Courtenay councillors expressed concern about water supply and quality and equitable voting on water issues this week after haring an update on the Regional Water Supply Strategy.
The Comox Valley Regional District (CVRD) Regional Water Supply Strategy was mandated when the Comox Strathcona Regional District split, and its main intent is to provide a framework for collaborative decision making with respect to water supply issues and planning, Andrew Gower of Wedler Engineering LLP, explained during a presentation to Courtenay’s committee of the whole Monday.
The two primary components are the vision, goals, objectives and actions — which form the strategic framework — and the proposed governance structure, which describes the organization to make those decisions.
“The intention of the strategy was to collate all the ideas around our water supply into a document that could be used to guide decision-making,” said Gower.
The strategy’s vision is to provide a long-term, high quality, reliable water supply to the entire Comox Valley while protecting ecosystems and the environment.
The four goals are to deliver safe, high-quality drinking water; provide cost-effective and reliable water supply and delivery into the future; ensure clear, accountable and equitable water management and governance; and to educate and engage citizens to value water.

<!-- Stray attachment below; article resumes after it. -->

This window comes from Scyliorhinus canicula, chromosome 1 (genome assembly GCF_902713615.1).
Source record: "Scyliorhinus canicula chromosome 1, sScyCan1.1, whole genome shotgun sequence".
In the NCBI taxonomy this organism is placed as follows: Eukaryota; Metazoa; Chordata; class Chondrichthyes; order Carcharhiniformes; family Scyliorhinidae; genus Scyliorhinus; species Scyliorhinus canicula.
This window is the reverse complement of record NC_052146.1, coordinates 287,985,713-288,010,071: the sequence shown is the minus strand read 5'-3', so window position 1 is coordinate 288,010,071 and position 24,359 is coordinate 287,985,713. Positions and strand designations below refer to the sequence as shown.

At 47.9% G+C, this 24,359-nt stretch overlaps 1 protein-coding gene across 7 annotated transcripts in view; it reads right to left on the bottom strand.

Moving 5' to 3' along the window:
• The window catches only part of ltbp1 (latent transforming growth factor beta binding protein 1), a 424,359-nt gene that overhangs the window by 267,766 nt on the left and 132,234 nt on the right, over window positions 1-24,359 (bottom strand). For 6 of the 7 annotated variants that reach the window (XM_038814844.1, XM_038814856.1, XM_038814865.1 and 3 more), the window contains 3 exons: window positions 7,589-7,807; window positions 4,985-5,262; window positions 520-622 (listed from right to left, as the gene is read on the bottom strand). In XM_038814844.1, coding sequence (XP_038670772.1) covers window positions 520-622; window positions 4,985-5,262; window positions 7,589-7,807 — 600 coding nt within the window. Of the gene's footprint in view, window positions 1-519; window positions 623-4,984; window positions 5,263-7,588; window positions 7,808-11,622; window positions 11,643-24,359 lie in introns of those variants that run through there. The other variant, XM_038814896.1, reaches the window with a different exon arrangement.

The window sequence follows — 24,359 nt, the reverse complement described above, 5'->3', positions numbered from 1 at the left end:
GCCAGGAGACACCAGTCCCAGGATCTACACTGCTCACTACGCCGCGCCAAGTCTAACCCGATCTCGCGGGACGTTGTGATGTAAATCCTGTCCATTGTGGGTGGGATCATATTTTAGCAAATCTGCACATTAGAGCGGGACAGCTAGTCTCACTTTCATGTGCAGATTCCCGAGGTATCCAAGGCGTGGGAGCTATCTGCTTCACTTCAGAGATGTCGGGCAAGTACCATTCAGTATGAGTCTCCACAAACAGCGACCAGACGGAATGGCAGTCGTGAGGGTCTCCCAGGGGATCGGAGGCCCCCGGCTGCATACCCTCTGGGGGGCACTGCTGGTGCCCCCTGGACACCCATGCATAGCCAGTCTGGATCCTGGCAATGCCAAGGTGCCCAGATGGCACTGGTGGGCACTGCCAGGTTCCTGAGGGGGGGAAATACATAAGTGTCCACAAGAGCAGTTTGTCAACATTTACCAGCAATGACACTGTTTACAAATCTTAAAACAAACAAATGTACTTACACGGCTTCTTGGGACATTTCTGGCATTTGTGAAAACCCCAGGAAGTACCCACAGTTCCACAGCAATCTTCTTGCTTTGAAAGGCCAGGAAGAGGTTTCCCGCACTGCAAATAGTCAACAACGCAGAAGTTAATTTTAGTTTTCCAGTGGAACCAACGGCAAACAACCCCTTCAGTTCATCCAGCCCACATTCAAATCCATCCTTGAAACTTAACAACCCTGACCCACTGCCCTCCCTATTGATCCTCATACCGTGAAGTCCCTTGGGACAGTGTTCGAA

The draft strategy has been sent to the provincial government for review and is being referred to the local municipalities.
“The process going forward is to gain endorsement from the municipalities and hopefully go to the CVRD board in March for approval and then execution of the actual strategy,” said Gower.
For the Comox Lake water system, the biggest conclusion drawn was that whether the Comox Lake water system stays independent or joins a larger regional system, there isn’t a big difference in cost, according to Gower.
Of the consolidated options, the least costly at about $147 million over 50 years was to have Cumberland and Royston supplied from Comox Lake, while Union Bay, Fanny Bay, Ships Point and Black Creek would also stay as they are.
It became more expensive to have Comox Lake and Langley Lake as the sources, explained Gower.
Coun. Jon Ambler raised the issue of equitable management and governance of the water system.
“You’d think your voting power would be proportional to your use,” he said. “We’ve got a current structure where it’s not, and for some reason, there’s great resistance to changing that. We use 60 per cent of the water and don’t have 50 per cent of the vote. People who use only 40 per cent of the water can outvote 60 per cent because of a skewed voting structure.”
Coun. Ronna-Rae Leonard emphasized the strategy’s second goal, which is to provide a cost-effective and reliable water supply.
Coun. Larry Jangula expressed concern about providing safe drinking water and the fact there are almost four kilometres of open water from the lake to the penstock, and he felt a deep-water intake could do a lot to mitigate any risks of contamination.